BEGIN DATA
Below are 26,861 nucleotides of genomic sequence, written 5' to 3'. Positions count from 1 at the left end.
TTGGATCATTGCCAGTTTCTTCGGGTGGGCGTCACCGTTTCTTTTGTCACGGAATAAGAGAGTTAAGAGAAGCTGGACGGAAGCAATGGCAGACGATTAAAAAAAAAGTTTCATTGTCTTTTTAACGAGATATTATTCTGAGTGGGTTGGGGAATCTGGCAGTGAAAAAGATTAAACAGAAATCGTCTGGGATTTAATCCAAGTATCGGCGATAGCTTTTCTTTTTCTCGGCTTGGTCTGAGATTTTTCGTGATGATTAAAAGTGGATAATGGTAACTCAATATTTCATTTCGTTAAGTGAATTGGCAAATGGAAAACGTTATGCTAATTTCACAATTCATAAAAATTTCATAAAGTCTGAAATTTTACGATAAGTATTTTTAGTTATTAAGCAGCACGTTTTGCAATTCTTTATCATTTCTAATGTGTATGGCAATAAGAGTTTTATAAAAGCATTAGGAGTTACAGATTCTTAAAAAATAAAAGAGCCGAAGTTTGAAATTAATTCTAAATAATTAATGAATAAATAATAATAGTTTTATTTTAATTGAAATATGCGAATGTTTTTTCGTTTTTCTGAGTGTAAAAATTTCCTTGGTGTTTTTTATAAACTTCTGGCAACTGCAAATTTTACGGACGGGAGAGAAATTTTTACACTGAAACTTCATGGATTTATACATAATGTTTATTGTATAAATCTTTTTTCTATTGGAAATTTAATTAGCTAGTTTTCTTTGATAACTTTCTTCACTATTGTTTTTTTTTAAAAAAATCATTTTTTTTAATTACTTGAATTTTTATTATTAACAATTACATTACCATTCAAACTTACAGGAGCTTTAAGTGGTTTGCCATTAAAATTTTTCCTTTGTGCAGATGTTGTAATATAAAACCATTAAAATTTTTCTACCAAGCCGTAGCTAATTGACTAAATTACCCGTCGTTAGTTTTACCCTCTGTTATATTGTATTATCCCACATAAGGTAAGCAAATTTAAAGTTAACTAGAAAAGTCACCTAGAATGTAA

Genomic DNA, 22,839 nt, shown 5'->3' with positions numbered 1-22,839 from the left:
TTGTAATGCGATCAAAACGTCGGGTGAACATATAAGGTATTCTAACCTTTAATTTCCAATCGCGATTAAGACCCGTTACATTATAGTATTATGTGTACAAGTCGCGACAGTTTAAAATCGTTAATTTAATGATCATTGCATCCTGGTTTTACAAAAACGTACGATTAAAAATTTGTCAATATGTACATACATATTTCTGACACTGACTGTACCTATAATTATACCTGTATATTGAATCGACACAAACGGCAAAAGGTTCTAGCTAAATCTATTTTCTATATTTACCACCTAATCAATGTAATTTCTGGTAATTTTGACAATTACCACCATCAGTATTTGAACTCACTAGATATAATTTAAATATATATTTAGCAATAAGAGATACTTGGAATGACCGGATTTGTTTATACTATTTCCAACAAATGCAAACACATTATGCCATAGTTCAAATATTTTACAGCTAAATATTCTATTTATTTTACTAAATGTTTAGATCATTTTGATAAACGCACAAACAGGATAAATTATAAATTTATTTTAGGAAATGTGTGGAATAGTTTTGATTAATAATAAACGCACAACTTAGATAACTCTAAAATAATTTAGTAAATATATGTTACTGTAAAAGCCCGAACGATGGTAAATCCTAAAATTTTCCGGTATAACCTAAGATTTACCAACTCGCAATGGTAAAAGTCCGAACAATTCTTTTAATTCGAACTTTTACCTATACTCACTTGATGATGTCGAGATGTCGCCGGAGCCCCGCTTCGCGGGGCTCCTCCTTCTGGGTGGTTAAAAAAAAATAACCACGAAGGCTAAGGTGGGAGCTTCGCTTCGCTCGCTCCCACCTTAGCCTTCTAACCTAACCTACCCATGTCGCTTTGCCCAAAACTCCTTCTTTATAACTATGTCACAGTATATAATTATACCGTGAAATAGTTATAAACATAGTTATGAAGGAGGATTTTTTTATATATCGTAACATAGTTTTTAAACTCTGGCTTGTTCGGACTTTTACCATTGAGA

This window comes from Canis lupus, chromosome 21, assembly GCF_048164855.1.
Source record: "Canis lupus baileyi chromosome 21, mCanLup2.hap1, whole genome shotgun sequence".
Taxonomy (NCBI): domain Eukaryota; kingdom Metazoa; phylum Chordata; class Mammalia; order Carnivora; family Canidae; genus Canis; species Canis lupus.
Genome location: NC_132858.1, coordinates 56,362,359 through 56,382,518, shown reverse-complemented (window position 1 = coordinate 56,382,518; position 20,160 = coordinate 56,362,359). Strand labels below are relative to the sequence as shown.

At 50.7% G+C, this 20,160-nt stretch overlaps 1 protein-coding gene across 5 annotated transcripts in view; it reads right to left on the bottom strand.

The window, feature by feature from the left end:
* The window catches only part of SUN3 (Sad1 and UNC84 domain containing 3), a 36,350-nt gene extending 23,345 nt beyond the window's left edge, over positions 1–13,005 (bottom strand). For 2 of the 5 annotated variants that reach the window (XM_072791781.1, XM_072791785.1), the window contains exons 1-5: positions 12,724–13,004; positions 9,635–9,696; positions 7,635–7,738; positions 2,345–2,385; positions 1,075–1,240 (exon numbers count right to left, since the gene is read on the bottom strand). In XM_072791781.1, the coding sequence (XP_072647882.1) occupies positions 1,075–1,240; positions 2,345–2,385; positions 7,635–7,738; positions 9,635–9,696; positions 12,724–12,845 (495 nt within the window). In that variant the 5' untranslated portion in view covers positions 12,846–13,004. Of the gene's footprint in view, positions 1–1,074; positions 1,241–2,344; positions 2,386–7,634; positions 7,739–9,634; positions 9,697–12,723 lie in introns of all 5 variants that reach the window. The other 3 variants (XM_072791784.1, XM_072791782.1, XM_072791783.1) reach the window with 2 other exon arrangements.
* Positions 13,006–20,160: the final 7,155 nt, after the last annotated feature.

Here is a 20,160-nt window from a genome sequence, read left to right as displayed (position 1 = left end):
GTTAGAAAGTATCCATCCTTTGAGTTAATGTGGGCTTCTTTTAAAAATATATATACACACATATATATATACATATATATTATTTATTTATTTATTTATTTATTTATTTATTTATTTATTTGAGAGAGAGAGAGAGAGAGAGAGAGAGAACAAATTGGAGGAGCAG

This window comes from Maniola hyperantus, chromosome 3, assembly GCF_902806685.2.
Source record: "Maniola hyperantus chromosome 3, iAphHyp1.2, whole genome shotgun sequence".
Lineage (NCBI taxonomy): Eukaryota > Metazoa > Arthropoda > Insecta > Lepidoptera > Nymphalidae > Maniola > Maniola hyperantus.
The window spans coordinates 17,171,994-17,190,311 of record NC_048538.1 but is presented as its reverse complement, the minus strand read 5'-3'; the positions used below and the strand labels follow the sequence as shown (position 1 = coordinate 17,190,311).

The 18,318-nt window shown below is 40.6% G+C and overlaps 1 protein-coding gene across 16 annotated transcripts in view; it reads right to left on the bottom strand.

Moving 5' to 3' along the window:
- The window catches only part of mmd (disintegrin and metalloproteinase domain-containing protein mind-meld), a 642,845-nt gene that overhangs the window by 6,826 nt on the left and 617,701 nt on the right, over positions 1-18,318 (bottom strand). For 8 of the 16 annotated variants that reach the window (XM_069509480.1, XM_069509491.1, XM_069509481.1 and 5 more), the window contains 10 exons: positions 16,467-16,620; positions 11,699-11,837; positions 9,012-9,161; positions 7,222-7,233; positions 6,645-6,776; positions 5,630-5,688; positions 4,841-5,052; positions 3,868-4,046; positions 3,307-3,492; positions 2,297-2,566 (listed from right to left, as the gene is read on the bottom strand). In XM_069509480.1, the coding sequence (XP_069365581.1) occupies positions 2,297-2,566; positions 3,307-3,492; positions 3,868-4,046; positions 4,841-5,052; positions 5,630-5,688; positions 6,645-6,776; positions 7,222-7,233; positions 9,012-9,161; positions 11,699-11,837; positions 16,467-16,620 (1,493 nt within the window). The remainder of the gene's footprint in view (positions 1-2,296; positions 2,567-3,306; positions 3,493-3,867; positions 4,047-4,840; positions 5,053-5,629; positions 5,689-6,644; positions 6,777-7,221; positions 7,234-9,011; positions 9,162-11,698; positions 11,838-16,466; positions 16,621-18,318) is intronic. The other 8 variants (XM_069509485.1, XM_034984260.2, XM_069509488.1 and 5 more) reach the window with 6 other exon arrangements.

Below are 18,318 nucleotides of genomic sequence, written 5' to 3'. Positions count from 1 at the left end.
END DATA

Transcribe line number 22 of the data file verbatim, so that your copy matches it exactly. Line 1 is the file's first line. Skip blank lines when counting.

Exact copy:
Below are 18,318 nucleotides of genomic sequence, written 5' to 3'. Positions count from 1 at the left end.